Generating usable electricity with just the normal amount of heat emanating from a person’s body seems like a far-fetched concept. However, a team of researchers at South Korea’s Electronics and Telecommunications Research Institute (ETRI) recently announced that they have created a wearable thermoelectric generation system that converts human body heat into electricity. According to the research team, their technology is expected to enter the commercialization stage within these two to three years. For the time being, the successful demonstration of this invention opens up the possibility that people will be able to literally self-produce an unending supply of clean electricity for powering their wearable and mobile devices.
The thermoelectric generation system developed by the research team at ETRI comprises of a small thermoelectric module (officially called a “thermoelectric element”) and a biomimetic heat sink that is fitted to the underside of the module. The former is the main device that converts heat emitted from the human skin into electricity. The latter, which is a patch-like structure laid between the skin and the module, maintains a temperature difference that is essential for the generation process. The team at ETRI stated that the biomimetic heat sink is the core technology of the whole system because it creates a large temperature difference that maximizes the energy efficiency of the module.
In fact, the biomimetic heat sink helps increase the output of the thermoelectric modules by 500% (compared with the level that the module can achieve by itself). The module also contains power management ICs that keep the energy efficiency of the module above 80% even when the electricity is generated at very low voltages. At the same time, these ICs can ensure that the power output is at the suitable voltage for charging electronic devices.
The dimensions of the module is quite compact, measuring 11 centimeters in length and 5 centimeters in width. Its power density is 35 microwatts per square centimeters, which is also 1.5 times higher than the result that US researchers previously achieved in the same technology field. When six modules work together as a unit, their total output can reach 2-3 milliwatts, thus reaching a level that is suitable for commercialization. In one test, six modules attached to a person’s arm were able to light up the word “ETRI” on a LED display board.
- Image Source: ETRI.
The research team at ETRI has further addressed the concern that the module with the biomimetic heat sink on its underside will have trouble clinging to the skin. Usually, patch-like devices that are attached to the skin can easily fall off or rip apart when their wearers are engaging in even the simplest physical activities like walking. ETRI researchers therefore have adopted a dry adhesion method that uses a nanostructure technology for the adhesive part of the device and a microstructure technology for the exposed part of the device (including the module). The nanostructure technology creates a strong and natural bond between the skin and the device, while the microstructure technology reduces the risk of the device being torn off or damaged during physical activities.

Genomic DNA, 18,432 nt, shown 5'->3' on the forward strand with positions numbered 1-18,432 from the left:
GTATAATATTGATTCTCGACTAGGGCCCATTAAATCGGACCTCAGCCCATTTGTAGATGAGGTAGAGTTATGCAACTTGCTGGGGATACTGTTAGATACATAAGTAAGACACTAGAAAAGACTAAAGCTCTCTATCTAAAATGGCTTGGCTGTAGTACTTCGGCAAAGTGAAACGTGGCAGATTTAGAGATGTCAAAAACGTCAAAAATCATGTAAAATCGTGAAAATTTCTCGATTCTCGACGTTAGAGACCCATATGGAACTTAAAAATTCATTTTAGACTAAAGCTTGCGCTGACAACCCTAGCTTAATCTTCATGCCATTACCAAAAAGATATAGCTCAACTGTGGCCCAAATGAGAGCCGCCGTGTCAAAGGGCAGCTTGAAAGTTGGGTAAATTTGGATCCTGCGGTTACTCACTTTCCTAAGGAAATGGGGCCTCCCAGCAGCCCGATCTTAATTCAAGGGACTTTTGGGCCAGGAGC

ETRI is highly optimistic about the development prospect of its thermoelectric generation system. The research team is currently working on ways to integrate the various power management ICs into one chip so as to improve the appearance of the whole device and wearing comfort. The head of ICT materials and component research at ETRI stated that this thermoelectric generation system has the potential enter a wide range of applications when it is successfully commercialized. Besides wearables and IoT devices, the technology can also find uses in the areas of digital healthcare and smart home.
ETRI’s solution may contribute significantly to the growth of the wearable market
An article about this invention from the technology news website Verdict refers to data from Futuresource Consulting when discussing the technology’s potential in the wearable market. According to Futuresource Consulting, the total annual shipments of wearable devices rose by 10% to surpass 100 million units in 2018. While the market is growing, there are technological challenges that constrains the consumer demand. Short battery life, in particular, has always been a serious disadvantage of products such as smart watches and smart bands. Thus, the wearable market would benefit greatly if scientists have developed a technology that efficiently converts human body heat into electricity. ETRI researchers said that they hope to have their technology incorporated into temperature and pulse sensors that monitors patients and infants. They even consider GSP tracking devices for pets as a potential application.
Many public and private research agencies around the world are now looking at thermoelectric energy harvesting on human body because they see a lot of opportunities for this form of self-sustaining and clean energy. Taiwan’s Industrial Technology Research Institute (ITRI) has also made forays into this field, collaborating with private companies and universities in special projects. A notable example among the thermoelectric energy technologies developed by ITRI is an ultra-low voltage thermoelectric chip that uses the slight temperature difference between the skin and the surroundings to perform low-power electricity generation. This chip has significantly raised the feasibility of thermoelectric generation and expanded the variety of applications for the technology.
(This article is an English translation of news content provided by EnergyTrend’s media partner TechNews. Photos in this article are credited to Electronics and Telecommunications Research Institute.)